Well, now because you’ve said the people that succeed stop and pause, I’ve got to answer that we stop and pause. We pause a lot. A lot of pauses. No, do you know what, there’s a lot of funny kind of decisions that you make, and we still make today where you’re trying to predict the right decision to make in that moment for something that will happen in six months’ time that you’ve never done before. So, inevitably you have to pause to think about those decisions quite a lot because you don’t know, there’s so many things you don’t know, that you don’t know, in building a business and no matter how many other people you speak to who have built businesses, no one has built your business in the way you are building it at that exact time so you are kind of writing the rule book a little bit, I think, every time so you have to pause, you have to think about it, and then it comes down to making sure you’ve got the right team to reflect and as careful as we are about the investors, we are careful about everyone in the team and Unmind is everyone’s story in the team, we are 41 people now and, you know, each and every person brings their unique lens to what we are doing and wouldn’t be possible without them so it’s such a team effort and hopefully amongst all those people you’ve got someone that will spot problems when they occur, someone that will see opportunities and…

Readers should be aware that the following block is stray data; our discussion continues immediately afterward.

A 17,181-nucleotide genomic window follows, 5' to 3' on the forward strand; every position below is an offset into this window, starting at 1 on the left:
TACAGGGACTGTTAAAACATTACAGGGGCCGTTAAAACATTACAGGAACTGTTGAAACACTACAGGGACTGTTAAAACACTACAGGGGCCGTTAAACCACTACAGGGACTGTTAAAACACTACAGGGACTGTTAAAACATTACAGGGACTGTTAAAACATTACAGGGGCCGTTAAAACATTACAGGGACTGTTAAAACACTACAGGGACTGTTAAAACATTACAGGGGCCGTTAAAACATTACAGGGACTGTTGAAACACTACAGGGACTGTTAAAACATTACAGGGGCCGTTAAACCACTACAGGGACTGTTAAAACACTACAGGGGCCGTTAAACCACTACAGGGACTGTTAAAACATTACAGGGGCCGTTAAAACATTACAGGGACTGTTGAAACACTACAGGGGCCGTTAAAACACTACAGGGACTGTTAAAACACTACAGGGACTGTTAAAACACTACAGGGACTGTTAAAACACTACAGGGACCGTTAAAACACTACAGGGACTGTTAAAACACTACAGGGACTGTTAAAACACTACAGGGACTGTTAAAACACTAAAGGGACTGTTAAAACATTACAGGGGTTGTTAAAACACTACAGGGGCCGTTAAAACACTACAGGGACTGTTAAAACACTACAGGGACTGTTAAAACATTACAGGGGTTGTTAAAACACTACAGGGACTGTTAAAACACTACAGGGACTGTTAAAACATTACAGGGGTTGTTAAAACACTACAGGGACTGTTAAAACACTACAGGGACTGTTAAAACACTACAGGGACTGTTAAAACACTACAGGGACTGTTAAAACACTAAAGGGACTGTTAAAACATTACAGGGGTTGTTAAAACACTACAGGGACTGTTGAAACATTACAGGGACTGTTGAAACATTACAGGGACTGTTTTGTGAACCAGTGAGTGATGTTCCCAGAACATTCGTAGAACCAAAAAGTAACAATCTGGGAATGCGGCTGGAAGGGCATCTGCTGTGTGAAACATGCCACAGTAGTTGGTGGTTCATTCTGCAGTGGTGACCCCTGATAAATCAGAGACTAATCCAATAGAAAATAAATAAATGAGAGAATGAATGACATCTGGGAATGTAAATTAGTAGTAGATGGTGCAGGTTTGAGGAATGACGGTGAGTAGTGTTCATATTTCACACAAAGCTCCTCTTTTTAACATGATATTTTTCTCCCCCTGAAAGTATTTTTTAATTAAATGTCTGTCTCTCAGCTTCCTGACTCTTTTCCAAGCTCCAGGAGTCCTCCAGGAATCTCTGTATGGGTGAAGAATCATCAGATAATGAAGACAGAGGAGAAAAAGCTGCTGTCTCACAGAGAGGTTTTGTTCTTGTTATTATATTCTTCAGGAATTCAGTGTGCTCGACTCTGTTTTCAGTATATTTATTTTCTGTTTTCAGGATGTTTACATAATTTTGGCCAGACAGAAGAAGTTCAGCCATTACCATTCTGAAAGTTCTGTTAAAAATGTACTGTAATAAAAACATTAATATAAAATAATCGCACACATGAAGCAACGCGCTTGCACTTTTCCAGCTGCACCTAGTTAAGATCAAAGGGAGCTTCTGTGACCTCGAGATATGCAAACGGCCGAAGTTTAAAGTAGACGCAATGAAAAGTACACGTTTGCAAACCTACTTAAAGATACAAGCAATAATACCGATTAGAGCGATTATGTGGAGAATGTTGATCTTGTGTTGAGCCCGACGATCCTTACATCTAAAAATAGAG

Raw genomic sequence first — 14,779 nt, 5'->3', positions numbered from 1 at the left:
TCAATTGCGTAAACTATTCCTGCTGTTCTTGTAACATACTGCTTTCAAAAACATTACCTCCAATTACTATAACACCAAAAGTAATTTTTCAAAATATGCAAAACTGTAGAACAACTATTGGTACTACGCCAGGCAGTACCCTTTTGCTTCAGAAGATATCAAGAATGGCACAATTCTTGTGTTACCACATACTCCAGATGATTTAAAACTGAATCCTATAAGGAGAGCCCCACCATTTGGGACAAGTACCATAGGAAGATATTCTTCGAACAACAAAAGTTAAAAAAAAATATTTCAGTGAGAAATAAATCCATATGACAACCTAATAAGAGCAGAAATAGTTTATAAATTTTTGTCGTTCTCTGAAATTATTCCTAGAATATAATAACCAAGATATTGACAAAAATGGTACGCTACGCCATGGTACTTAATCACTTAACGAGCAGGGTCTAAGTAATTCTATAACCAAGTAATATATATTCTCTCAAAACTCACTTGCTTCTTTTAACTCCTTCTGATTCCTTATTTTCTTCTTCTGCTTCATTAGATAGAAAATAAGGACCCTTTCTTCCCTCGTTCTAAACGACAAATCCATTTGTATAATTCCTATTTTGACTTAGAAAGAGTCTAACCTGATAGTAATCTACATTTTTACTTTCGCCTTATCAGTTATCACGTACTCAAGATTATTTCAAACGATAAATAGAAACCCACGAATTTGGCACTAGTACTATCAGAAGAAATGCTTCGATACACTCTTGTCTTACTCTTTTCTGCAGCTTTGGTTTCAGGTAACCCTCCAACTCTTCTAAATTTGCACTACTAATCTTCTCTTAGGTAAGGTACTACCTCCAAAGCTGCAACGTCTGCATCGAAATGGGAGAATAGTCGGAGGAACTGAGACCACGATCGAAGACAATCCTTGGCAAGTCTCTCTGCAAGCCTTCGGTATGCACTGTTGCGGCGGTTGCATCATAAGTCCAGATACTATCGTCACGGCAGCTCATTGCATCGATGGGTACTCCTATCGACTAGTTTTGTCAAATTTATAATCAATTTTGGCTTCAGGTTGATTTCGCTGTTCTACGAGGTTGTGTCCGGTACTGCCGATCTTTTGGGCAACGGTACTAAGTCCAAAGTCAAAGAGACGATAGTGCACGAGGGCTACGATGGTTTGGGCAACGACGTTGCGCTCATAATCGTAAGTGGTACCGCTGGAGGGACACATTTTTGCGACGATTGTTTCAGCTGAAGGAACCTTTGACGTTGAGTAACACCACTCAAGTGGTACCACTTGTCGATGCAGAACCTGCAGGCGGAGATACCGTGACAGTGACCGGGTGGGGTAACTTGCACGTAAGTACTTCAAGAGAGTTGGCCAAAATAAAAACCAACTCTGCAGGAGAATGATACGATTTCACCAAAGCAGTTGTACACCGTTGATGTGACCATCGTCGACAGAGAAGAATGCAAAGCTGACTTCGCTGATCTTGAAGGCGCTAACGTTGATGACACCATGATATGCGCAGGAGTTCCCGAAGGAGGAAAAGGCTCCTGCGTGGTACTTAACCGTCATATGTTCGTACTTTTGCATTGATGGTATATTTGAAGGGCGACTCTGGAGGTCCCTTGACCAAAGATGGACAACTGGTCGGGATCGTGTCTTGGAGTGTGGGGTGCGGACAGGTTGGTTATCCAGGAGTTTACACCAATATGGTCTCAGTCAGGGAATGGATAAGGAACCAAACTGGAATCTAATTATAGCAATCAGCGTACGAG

Elliot Moss
And the clients of yours, or the enterprises you partner with, include Farfetch, John Lewis, Just Eat, Made.com, William Hill – these are big companies.

Dr Nick Taylor
Yeah.

Elliot Moss
And, how have you managed to a) land those contracts which are very big? And b) then sustain them in different ways because different organisations require different things or have you managed to say, no, no, no, there are three themes, you will need to do the following?

Dr Nick Taylor